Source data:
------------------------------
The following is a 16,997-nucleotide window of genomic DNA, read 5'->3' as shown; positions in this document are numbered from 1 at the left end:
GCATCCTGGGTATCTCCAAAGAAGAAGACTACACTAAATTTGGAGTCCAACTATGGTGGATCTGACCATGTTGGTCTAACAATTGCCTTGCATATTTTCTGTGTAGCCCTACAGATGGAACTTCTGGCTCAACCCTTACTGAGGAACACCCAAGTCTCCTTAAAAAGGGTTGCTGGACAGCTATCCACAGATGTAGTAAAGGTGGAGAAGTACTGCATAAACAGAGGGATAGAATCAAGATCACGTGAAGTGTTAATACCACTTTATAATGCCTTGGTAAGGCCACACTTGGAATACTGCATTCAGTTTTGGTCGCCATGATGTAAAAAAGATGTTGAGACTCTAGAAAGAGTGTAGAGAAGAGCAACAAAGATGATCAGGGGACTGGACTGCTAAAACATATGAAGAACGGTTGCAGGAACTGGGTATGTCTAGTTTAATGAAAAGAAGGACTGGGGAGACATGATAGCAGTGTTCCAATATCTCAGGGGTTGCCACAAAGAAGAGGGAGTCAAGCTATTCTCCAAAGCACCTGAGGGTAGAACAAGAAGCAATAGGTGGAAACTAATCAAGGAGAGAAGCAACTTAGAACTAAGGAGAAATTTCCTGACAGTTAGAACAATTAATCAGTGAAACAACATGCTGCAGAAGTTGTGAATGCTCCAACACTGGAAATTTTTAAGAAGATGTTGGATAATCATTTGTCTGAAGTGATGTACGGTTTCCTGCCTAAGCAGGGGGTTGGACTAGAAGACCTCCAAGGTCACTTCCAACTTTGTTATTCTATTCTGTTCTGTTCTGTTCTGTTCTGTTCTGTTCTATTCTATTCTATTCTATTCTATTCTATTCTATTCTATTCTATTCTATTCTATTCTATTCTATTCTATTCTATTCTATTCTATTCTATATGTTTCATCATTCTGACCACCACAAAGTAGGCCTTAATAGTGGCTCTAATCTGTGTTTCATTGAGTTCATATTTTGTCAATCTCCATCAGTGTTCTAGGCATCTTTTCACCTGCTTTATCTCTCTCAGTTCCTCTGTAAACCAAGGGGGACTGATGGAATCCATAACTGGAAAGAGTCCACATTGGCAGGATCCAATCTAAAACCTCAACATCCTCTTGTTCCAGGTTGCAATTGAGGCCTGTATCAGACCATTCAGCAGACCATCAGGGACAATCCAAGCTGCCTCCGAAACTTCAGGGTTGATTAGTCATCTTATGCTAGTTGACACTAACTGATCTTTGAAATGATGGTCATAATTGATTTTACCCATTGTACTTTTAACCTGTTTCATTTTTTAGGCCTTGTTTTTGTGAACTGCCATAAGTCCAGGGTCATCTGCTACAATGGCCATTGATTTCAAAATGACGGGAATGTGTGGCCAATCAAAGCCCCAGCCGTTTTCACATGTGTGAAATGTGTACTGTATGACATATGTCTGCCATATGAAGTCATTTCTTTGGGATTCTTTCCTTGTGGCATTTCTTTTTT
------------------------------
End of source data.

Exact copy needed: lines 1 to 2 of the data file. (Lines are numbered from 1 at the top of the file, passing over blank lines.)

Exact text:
The following is a 16,997-nucleotide window of genomic DNA, read 5'->3' as shown; positions in this document are numbered from 1 at the left end:
GCATCCTGGGTATCTCCAAAGAAGAAGACTACACTAAATTTGGAGTCCAACTATGGTGGATCTGACCATGTTGGTCTAACAATTGCCTTGCATATTTTCTGTGTAGCCCTACAGATGGAACTTCTGGCTCAACCCTTACTGAGGAACACCCAAGTCTCCTTAAAAAGGGTTGCTGGACAGCTATCCACAGATGTAGTAAAGGTGGAGAAGTACTGCATAAACAGAGGGATAGAATCAAGATCACGTGAAGTGTTAATACCACTTTATAATGCCTTGGTAAGGCCACACTTGGAATACTGCATTCAGTTTTGGTCGCCATGATGTAAAAAAGATGTTGAGACTCTAGAAAGAGTGTAGAGAAGAGCAACAAAGATGATCAGGGGACTGGACTGCTAAAACATATGAAGAACGGTTGCAGGAACTGGGTATGTCTAGTTTAATGAAAAGAAGGACTGGGGAGACATGATAGCAGTGTTCCAATATCTCAGGGGTTGCCACAAAGAAGAGGGAGTCAAGCTATTCTCCAAAGCACCTGAGGGTAGAACAAGAAGCAATAGGTGGAAACTAATCAAGGAGAGAAGCAACTTAGAACTAAGGAGAAATTTCCTGACAGTTAGAACAATTAATCAGTGAAACAACATGCTGCAGAAGTTGTGAATGCTCCAACACTGGAAATTTTTAAGAAGATGTTGGATAATCATTTGTCTGAAGTGATGTACGGTTTCCTGCCTAAGCAGGGGGTTGGACTAGAAGACCTCCAAGGTCACTTCCAACTTTGTTATTCTATTCTGTTCTGTTCTGTTCTGTTCTGTTCTGTTCTATTCTATTCTATTCTATTCTATTCTATTCTATTCTATTCTATTCTATTCTATTCTATTCTATTCTATTCTATTCTATTCTATTCTATATGTTTCATCATTCTGACCACCACAAAGTAGGCCTTAATAGTGGCTCTAATCTGTGTTTCATTGAGTTCATATTTTGTCAATCTCCATCAGTGTTCTAGGCATCTTTTCACCTGCTTTATCTCTCTCAGTTCCTCTGTAAACCAAGGGGGACTGATGGAATCCATAACTGGAAAGAGTCCACATTGGCAGGATCCAATCTAAAACCTCAACATCCTCTTGTTCCAGGTTGCAATTGAGGCCTGTATCAGACCATTCAGCAGACCATCAGGGACAATCCAAGCTGCCTCCGAAACTTCAGGGTTGATTAGTCATCTTATGCTAGTTGACACTAACTGATCTTTGAAATGATGGTCATAATTGATTTTACCCATTGTACTTTTAACCTGTTTCATTTTTTAGGCCTTGTTTTTGTGAACTGCCATAAGTCCAGGGTCATCTGCTACAATGGCCATTGATTTCAAAATGACGGGAATGTGTGGCCAATCAAAGCCCCAGCCGTTTTCACATGTGTGAAATGTGTACTGTATGACATATGTCTGCCATATGAAGTCATTTCTTTGGGATTCTTTCCTTGTGGCATTTCTTTTTT